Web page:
November marks National Homeless Awareness Month. The issue is certainly top-of-mind in California, where homelessness ranks among the top problems facing the state in opinion polls and the topic featured prominently in the recent gubernatorial recall election.

Californians make up 12 percent of the nation’s population but account for 27 percent of the country’s homeless, 41 percent of those experiencing chronic homelessness, and 53 percent of the unsheltered homeless. In fact, 72 percent of those experiencing homelessness in California are unsheltered—the highest rate in the nation.

Given these sobering statistics, Californians may be surprised to learn that while homelessness has increased by more than 30 percent in the Golden State over the past decade, it has actually decreased by nearly 9 percent nationwide.

Something is amiss with California’s approach, but it certainly isn’t a lack of money. Billions of dollars are being spent on homelessness. More is being spent than ever before, but the number of those experiencing homelessness continues to climb.

The predominant approach favored by the federal government, California, and many other state and local governments is called Housing First. This emphasizes immediately placing those experiencing homelessness in “permanent” housing, with the idea that access to supportive services will follow. It also includes a harm reduction philosophy, which allows people to continue to abuse substances. In practice, however, oftentimes services are either not provided to or utilized by residents. As a result, the underlying traumas and issues that led to residents’ homelessness remain unaddressed and many return to the streets.

This is in stark contrast to the transitional housing approach, under which temporary housing is provided and residents are expected to stay sober or employed and participate in certain support services until they are ready to obtain permanent housing.

People become homeless for many reasons and respond to different approaches to resolve their situations. While Housing First may work for some, it is certainly not a one-size-fits-all solution. Yet, that is the approach California has taken. In 2016 the state made it official policy to only fund Housing First programs. Now, for example, a program that requires residents to remain drug-free is ineligible for state grants and put at a competitive disadvantage.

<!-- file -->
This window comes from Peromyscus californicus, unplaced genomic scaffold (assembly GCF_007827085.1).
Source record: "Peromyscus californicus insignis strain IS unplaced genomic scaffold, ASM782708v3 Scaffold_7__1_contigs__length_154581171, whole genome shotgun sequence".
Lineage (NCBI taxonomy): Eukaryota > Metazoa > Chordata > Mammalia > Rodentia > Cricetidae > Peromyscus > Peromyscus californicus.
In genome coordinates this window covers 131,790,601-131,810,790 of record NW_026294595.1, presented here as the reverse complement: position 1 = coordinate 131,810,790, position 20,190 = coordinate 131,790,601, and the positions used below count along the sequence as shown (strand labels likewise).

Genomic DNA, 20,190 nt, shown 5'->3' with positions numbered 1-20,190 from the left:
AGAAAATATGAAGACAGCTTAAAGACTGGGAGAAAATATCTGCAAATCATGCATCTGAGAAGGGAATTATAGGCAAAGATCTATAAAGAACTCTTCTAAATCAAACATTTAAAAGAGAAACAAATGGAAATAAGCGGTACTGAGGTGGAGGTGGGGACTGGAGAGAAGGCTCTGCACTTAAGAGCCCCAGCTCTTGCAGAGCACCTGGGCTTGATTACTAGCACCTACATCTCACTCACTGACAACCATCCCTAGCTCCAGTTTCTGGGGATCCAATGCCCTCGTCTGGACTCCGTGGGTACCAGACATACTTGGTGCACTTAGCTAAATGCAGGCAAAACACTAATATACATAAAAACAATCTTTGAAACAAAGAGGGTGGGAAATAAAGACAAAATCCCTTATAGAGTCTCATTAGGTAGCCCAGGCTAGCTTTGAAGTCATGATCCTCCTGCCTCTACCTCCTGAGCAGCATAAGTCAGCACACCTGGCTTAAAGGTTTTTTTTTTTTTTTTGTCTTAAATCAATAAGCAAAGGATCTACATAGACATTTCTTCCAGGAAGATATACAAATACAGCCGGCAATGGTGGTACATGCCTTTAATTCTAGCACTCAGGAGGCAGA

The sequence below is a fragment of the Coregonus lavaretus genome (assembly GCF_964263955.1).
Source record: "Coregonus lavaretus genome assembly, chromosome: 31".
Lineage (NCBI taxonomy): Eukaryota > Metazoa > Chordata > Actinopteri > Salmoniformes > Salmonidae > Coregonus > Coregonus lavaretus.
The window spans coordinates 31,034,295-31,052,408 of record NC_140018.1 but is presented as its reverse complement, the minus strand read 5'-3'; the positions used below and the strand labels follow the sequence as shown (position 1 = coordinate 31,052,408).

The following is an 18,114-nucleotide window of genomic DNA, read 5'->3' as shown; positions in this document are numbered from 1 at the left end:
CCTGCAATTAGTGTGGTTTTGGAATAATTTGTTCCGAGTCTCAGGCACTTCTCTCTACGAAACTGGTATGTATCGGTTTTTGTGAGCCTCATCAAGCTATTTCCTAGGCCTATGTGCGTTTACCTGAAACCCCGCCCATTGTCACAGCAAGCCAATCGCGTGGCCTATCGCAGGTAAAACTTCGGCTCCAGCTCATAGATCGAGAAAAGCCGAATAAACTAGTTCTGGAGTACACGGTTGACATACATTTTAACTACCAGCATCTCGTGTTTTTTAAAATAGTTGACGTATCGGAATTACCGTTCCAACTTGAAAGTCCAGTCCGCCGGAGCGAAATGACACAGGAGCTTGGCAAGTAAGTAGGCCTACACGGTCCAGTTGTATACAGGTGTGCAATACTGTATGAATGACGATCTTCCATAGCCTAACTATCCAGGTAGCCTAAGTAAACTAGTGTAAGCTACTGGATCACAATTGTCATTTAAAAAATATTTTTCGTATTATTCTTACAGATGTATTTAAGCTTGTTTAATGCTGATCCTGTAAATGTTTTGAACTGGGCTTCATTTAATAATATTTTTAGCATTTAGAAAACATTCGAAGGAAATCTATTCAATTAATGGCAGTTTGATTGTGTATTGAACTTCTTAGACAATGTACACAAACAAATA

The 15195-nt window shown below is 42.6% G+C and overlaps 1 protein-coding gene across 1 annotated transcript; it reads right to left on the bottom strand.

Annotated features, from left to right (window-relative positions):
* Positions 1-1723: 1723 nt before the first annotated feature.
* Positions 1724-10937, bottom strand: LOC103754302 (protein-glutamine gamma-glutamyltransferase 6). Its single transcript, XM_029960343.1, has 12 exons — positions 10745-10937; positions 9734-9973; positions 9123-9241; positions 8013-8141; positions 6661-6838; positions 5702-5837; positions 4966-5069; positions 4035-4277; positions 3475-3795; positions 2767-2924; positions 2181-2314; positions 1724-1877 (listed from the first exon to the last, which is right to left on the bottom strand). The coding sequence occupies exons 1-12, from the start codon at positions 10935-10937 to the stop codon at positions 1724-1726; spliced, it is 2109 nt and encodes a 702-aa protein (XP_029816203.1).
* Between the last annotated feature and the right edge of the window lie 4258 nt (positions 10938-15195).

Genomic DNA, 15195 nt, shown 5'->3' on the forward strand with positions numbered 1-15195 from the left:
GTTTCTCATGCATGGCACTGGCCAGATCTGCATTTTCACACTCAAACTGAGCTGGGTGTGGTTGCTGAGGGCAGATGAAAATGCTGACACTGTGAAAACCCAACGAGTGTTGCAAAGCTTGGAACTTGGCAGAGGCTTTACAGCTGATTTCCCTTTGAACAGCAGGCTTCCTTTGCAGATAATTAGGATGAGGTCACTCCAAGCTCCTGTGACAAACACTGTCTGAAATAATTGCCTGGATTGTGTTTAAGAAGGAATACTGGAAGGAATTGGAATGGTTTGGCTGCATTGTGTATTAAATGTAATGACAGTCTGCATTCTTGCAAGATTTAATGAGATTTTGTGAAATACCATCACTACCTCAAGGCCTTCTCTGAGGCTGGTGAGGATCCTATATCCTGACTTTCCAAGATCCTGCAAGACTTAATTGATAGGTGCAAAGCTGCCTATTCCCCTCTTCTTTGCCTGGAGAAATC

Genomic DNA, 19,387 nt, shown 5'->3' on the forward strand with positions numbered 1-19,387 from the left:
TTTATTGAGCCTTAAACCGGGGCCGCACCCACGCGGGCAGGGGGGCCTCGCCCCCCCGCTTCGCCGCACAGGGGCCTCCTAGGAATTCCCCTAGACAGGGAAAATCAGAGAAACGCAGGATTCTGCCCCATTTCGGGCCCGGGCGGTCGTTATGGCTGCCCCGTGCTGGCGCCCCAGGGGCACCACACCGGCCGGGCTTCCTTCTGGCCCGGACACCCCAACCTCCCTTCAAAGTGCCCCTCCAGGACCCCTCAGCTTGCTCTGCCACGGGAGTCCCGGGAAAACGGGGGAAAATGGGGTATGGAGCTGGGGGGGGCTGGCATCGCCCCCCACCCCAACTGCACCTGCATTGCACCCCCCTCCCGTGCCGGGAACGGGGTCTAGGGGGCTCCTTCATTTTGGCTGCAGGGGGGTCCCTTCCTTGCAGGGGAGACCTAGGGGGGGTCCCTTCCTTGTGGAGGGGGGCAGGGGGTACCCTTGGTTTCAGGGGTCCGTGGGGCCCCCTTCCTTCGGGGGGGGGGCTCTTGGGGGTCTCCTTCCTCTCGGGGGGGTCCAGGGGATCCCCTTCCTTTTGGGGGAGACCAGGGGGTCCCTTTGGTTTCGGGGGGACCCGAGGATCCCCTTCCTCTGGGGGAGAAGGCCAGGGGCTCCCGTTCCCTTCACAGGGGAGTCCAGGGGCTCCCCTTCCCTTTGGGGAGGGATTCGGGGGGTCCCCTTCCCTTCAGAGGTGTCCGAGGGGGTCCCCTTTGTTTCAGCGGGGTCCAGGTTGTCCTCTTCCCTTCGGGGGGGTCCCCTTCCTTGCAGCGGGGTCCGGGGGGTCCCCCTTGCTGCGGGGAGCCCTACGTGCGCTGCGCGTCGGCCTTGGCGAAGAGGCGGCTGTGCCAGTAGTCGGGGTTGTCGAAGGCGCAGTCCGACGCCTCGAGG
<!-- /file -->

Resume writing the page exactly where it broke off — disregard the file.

This permanent supportive housing is correlated with only a very small immediate reduction in the homeless population, however, and even this effect disappears after one year.

Even at the average going rate of $500,000 per unit for government-subsidized, low-income housing, providing new housing for the estimated 161,000 Californians currently experiencing homelessness would carry a price tag of more than $80 billion.

From a policy perspective, the relatively easy fixes should be correcting housing policies that reduce supply and drive up prices, making homes unaffordable for so many people and driving many into homelessness. These include relaxing zoning restrictions, eliminating urban growth boundaries, and getting rid of inclusionary zoning (affordable housing) requirements and rent controls.

Such policies might sound good at first blush, but by making homebuilding more expensive and less profitable—and oftentimes unprofitable—they only discourage added housing and make homes more scarce and unaffordable.

In addition, development impact fees, which average about three and a half times the national average, should be minimized; the California Environmental Quality Act and other unnecessarily burdensome environmental regulations (like the solar roof mandate, which adds $10,000 to $20,000 to the cost of a new home) should be streamlined or eliminated; and prevailing wage (union pay scale) laws, which increase average construction costs for affordable housing by 10-25 percent, should be abolished.

Addressing homelessness for those with substance abuse or mental health issues is much more difficult, particularly for those who refuse help. Eliminating the Housing-First-for-all mandate would be a good start, though. California should be more open to alternative approaches to help the greatest number of people get off the streets and achieve their full potential.

Using this approach, the state would have to add at least 12.6 beds to reduce the homeless population by one person in the long run. And because “affordable” housing in California is difficult to develop and can cost $500,000, $700,000, or even close to $1 million per unit, Housing First is unable to scale to the level needed to house all of those experiencing homelessness.